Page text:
Petition to have the name of ‘smear test’ changed was rejected
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Featured Image Credit: Golib Tolibov/ Daria Artemenko / Alamy Stock Photo
A petition to rename smear tests has been rejected by the British Government, despite concerns about the lack of people being screened.
It had been hoped that the change in name would have encouraged more people with a cervix to be checked, as screenings fell to an all time low before the pandemic.
In some areas, it was reported less than 50% of people who were eligible had the potentially lifesaving exam.
Despite this and extensive public awareness campaign by the NHS in 2019, the government still rejected the petition to change the name of smear tests earlier this month.
It’s not first cervical cancer related petition, which has been vetoed by parliament.
Other campaigns calling for reducing the age limit of screening have also been refused, in spite of pressure from cervical cancer charities such as Jo’s Trust.
With one in three people still declining smear tests, the organisation have run their own awareness campaign this week dedicated to the disease.
According to the charity’s research, an estimated seven out of ten cases of cervical cancer are caught by regular screening.
However, many are still hesitant to be checked with several people citing the examination’s name as a factor on social media.
Though the tweet is tongue in cheek, it raises an important issue for those attending screenings.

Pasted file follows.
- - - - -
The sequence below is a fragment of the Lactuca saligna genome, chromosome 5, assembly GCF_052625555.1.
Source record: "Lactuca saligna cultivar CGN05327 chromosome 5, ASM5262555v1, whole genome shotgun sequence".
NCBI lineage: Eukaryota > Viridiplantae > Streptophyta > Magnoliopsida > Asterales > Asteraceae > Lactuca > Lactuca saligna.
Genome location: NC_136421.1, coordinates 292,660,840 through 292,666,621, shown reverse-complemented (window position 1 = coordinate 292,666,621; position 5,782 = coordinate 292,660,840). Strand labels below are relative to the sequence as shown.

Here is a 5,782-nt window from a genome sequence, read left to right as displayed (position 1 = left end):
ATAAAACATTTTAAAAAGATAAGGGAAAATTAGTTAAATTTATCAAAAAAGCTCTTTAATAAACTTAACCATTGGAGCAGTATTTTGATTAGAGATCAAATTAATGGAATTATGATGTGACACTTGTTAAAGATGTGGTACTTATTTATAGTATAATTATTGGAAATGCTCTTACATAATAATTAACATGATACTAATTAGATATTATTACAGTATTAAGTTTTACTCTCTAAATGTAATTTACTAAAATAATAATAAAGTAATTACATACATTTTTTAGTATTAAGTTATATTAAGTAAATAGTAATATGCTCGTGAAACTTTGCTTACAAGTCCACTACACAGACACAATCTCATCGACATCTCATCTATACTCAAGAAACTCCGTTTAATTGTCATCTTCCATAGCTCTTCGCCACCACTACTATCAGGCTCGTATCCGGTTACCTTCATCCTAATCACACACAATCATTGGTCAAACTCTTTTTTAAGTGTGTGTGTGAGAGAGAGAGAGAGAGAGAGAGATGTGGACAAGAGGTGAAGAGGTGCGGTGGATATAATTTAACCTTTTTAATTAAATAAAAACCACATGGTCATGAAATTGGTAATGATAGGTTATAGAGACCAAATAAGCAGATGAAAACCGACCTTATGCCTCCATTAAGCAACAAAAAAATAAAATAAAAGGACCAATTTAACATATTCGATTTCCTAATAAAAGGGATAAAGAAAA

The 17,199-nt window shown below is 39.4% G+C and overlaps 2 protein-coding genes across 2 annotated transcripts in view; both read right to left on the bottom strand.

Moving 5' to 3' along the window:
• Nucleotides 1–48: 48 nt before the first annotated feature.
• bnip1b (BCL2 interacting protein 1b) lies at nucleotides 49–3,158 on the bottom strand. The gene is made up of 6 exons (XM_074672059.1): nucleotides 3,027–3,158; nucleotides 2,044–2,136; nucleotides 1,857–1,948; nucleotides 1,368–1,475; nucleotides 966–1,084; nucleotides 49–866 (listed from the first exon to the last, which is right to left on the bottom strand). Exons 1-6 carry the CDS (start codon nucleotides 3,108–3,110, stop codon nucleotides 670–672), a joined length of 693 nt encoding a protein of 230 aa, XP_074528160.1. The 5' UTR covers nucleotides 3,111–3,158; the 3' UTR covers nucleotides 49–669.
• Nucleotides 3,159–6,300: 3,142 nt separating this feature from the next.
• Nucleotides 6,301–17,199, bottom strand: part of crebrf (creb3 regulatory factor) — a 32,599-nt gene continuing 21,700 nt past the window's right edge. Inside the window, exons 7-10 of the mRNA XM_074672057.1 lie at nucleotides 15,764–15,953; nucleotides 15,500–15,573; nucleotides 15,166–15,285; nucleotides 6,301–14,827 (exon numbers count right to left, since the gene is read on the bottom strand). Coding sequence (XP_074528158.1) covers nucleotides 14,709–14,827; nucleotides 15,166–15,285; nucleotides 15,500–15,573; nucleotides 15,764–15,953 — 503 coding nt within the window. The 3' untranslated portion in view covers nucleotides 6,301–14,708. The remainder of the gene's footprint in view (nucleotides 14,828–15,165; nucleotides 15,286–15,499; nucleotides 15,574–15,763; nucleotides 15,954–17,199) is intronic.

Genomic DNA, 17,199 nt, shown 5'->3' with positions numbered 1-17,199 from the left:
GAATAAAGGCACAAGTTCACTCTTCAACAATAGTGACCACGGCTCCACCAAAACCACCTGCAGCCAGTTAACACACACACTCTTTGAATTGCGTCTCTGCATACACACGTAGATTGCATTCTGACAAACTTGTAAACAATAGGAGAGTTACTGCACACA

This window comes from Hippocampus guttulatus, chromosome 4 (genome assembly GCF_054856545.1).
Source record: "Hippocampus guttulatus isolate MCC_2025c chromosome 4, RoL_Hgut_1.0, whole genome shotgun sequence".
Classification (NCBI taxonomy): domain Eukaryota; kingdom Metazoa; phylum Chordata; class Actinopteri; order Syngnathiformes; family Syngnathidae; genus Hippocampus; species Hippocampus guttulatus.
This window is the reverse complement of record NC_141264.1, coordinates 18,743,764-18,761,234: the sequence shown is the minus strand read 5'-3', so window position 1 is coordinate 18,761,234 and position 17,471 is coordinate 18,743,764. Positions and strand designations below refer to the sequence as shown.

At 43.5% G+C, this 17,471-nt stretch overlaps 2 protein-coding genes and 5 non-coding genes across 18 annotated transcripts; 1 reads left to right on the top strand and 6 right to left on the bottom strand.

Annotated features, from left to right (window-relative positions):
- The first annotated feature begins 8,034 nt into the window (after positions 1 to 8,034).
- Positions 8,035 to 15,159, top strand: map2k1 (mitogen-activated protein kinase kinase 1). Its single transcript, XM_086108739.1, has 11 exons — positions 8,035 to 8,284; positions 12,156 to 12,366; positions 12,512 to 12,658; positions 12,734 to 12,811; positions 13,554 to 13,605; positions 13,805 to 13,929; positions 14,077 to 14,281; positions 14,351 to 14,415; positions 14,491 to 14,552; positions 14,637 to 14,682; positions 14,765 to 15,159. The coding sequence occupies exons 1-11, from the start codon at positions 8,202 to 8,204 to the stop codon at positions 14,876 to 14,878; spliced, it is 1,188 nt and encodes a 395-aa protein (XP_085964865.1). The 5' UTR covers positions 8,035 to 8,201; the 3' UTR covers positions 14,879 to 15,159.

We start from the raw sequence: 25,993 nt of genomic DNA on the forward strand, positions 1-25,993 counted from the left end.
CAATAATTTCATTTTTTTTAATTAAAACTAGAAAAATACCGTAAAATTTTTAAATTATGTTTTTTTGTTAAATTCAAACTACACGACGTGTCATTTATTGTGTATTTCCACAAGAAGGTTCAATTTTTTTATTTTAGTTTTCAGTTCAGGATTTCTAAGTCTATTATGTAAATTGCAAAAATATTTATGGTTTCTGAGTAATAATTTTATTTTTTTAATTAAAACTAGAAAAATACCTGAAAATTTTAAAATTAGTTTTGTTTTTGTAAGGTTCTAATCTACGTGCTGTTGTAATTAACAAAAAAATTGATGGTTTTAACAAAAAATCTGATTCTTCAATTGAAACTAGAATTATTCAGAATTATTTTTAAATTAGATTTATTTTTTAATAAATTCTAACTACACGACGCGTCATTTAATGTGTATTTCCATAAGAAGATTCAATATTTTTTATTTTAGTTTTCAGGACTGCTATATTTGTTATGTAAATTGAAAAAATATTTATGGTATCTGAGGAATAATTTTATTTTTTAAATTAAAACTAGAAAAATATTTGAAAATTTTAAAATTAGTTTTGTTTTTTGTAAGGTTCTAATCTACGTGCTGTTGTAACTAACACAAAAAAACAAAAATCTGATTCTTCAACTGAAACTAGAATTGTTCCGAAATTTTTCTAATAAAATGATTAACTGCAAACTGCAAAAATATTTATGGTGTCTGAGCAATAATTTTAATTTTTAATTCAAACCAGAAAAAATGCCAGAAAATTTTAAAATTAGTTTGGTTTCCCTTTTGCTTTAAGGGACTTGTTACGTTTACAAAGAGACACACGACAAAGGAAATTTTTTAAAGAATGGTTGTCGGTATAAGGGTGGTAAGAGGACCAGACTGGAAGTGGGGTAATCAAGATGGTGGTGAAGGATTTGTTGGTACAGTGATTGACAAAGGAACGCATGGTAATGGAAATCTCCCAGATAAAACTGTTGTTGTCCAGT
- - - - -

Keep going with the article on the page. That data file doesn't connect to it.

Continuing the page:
While the reasons for not attending are multi-faceted, including embarrassment, fear and religious reasons, smear test numbers are beginning to increase following the pandemic.
In their latest data, the NHS reported a 15.5% increase in cervical cancer screenings last year with an estimated 3.5 million people tested.
However, with only 69% of people being checked, it’s still not enough to prevent cases of the life-threatening disease.
In a previous statement, the former Chief Executive of Jo’s Trust, Robert Music, urged people to be screened whenever possible.
"We know attending screening isn't always easy for a wide range of reasons, yet cervical screening can be lifesaving as it can detect changes in the cervix before they become cancerous." he told the press.
Currently, people aged 25-49 should be screened every three years, with exams every five years for those over 50 but many do not attend at the specified time.
The NHS remains keen to reach its target of 80% smear test attendance, despite the current crisis in the health service.
It's hoped that this will reduce the number of people who die annually from the disease.
Currently, there are at least two deaths per day from cervical cancer and it results in an estimated 850 lives being lost per year.
While it may take some time to achieve this figure, Jo’s Trust has continued to educate the public on cervical cancer by focusing on its main cause: the HPV virus.
They also encourage people to be aware of symptoms such as bleeding between periods or during sex.
Other common symptoms can include post-menopausal bleeding, unusual discharge and pain during intercourse.